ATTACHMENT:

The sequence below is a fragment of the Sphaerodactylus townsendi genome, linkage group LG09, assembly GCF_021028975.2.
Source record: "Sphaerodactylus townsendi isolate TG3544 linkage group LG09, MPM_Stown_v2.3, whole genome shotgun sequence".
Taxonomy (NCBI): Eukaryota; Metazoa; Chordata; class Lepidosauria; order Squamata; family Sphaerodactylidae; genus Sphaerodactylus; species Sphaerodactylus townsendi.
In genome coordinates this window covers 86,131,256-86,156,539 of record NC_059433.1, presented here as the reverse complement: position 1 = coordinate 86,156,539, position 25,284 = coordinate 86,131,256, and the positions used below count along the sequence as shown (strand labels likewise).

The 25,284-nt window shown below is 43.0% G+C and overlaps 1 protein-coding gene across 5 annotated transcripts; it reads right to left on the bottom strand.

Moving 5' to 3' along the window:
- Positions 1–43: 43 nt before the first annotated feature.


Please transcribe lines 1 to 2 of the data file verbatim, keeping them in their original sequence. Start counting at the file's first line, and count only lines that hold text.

The sequence below is a fragment of the Sphaerodactylus townsendi genome, linkage group LG09, assembly GCF_021028975.2.
Source record: "Sphaerodactylus townsendi isolate TG3544 linkage group LG09, MPM_Stown_v2.3, whole genome shotgun sequence".